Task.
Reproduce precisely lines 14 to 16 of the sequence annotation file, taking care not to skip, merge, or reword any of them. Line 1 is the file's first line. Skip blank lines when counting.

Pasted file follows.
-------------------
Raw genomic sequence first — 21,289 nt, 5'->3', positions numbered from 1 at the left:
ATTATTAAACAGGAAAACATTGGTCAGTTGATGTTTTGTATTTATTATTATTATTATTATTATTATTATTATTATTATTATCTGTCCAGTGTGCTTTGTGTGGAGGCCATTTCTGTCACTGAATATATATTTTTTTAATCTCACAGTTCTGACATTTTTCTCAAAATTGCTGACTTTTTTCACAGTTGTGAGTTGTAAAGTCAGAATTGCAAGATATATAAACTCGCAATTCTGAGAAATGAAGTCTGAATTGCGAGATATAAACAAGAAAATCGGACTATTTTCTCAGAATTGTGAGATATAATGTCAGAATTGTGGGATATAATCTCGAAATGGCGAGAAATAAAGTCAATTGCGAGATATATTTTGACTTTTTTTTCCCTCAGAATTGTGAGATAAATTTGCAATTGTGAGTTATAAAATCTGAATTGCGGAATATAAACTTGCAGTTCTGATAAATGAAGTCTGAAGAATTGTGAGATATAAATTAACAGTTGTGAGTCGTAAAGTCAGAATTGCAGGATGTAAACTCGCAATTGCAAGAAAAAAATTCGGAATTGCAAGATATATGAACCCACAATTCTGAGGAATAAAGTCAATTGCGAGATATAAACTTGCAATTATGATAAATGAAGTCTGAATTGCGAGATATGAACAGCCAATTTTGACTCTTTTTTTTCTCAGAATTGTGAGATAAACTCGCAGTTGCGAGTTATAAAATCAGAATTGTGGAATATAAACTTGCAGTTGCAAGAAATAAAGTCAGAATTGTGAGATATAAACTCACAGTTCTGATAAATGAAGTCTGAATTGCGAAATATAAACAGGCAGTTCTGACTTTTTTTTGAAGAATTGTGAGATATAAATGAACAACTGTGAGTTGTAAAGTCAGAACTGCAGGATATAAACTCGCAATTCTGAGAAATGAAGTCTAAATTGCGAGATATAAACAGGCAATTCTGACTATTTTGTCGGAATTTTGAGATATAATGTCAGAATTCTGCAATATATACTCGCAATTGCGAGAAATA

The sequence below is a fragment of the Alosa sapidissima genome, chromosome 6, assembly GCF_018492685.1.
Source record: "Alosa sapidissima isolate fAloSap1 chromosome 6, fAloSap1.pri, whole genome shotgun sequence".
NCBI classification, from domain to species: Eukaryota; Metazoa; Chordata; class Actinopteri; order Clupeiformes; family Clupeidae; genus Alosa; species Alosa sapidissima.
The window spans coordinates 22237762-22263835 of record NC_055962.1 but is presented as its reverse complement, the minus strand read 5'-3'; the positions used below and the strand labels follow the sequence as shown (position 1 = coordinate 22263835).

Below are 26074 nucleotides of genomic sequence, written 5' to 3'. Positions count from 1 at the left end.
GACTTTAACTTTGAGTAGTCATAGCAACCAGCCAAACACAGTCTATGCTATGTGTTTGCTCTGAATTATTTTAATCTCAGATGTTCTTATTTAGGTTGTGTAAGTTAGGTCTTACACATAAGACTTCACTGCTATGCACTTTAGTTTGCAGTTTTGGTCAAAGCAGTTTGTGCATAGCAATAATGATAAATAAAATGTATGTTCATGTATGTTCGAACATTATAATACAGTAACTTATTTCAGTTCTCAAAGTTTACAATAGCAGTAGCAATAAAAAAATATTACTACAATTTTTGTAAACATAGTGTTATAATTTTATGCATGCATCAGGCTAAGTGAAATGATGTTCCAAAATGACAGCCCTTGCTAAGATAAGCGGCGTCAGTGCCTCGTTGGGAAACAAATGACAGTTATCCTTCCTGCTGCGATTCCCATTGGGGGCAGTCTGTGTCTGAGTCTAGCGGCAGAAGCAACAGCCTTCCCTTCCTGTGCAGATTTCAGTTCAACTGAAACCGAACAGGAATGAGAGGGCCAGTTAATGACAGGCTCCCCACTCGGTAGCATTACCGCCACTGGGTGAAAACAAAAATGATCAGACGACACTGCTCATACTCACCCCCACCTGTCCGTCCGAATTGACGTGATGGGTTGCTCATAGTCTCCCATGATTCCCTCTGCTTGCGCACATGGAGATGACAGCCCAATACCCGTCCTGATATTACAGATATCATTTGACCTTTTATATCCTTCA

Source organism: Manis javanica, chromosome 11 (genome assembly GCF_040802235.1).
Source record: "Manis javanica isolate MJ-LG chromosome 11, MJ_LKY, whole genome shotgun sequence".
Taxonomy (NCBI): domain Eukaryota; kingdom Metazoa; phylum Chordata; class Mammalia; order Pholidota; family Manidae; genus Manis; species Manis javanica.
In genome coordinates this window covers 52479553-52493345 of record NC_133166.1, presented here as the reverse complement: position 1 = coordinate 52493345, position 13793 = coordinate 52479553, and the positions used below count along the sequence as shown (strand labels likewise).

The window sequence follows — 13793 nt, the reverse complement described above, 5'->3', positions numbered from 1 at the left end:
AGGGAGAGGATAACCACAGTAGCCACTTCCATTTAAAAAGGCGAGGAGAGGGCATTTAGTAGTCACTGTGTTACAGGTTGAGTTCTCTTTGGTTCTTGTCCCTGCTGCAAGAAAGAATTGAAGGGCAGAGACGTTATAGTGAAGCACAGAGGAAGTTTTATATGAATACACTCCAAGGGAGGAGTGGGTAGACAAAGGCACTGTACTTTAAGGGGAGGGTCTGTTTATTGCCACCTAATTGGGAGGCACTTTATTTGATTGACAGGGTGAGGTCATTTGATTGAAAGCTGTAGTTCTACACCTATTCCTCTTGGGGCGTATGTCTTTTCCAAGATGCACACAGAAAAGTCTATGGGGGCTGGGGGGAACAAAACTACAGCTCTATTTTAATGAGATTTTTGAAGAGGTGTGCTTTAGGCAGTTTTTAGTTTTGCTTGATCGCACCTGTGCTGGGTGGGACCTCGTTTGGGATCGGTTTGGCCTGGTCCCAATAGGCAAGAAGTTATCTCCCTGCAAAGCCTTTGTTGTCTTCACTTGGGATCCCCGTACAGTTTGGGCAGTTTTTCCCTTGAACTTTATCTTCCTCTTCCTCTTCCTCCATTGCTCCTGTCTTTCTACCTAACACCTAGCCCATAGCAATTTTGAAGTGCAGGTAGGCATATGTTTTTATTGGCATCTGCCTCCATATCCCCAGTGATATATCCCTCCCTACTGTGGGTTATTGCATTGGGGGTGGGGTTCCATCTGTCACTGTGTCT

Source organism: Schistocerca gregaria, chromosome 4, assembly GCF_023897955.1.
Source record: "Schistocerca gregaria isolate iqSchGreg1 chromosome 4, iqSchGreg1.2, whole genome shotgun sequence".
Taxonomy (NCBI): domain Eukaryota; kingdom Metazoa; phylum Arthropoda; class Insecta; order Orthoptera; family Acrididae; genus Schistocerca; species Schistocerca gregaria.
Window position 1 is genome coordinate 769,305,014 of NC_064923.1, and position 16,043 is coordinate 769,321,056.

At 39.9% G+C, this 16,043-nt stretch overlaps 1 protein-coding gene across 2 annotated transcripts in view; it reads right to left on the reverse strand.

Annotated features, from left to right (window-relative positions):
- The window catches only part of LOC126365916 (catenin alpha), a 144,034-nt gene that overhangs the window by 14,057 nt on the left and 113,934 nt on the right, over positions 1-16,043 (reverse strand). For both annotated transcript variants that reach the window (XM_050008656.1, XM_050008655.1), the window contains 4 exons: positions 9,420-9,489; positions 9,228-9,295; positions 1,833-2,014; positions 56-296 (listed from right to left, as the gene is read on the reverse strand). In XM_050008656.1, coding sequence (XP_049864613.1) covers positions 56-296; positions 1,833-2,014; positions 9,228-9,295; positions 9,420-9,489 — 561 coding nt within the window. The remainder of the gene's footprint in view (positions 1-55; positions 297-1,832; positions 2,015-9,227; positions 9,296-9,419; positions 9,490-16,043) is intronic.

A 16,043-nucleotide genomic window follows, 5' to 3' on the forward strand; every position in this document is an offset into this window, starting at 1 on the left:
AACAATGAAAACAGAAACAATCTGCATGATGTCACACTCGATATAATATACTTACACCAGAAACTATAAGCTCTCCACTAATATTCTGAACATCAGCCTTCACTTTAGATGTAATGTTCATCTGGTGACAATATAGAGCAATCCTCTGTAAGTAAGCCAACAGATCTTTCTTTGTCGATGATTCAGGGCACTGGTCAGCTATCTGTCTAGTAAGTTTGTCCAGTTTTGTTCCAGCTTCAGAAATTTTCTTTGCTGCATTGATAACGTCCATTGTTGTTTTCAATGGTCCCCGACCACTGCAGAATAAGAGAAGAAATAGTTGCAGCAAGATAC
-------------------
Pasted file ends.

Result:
AGGGAGAGGATAACCACAGTAGCCACTTCCATTTAAAAAGGCGAGGAGAGGGCATTTAGTAGTCACTGTGTTACAGGTTGAGTTCTCTTTGGTTCTTGTCCCTGCTGCAAGAAAGAATTGAAGGGCAGAGACGTTATAGTGAAGCACAGAGGAAGTTTTATATGAATACACTCCAAGGGAGGAGTGGGTAGACAAAGGCACTGTACTTTAAGGGGAGGGTCTGTTTATTGCCACCTAATTGGGAGGCACTTTATTTGATTGACAGGGTGAGGTCATTTGATTGAAAGCTGTAGTTCTACACCTATTCCTCTTGGGGCGTATGTCTTTTCCAAGATGCACACAGAAAAGTCTATGGGGGCTGGGGGGAACAAAACTACAGCTCTATTTTAATGAGATTTTTGAAGAGGTGTGCTTTAGGCAGTTTTTAGTTTTGCTTGATCGCACCTGTGCTGGGTGGGACCTCGTTTGGGATCGGTTTGGCCTGGTCCCAATAGGCAAGAAGTTATCTCCCTGCAAAGCCTTTGTTGTCTTCACTTGGGATCCCCGTACAGTTTGGGCAGTTTTTCCCTTGAACTTTATCTTCCTCTTCCTCTTCCTCCATTGCTCCTGTCTTTCTACCTAACACCTAGCCCATAGCAATTTTGAAGTGCAGGTAGGCATATGTTTTTATTGGCATCTGCCTCCATATCCCCAGTGATATATCCCTCCCTACTGTGGGTTATTGCATTGGGGGTGGGGTTCCATCTGTCACTGTGTCT

Source organism: Schistocerca gregaria, chromosome 4, assembly GCF_023897955.1.
Source record: "Schistocerca gregaria isolate iqSchGreg1 chromosome 4, iqSchGreg1.2, whole genome shotgun sequence".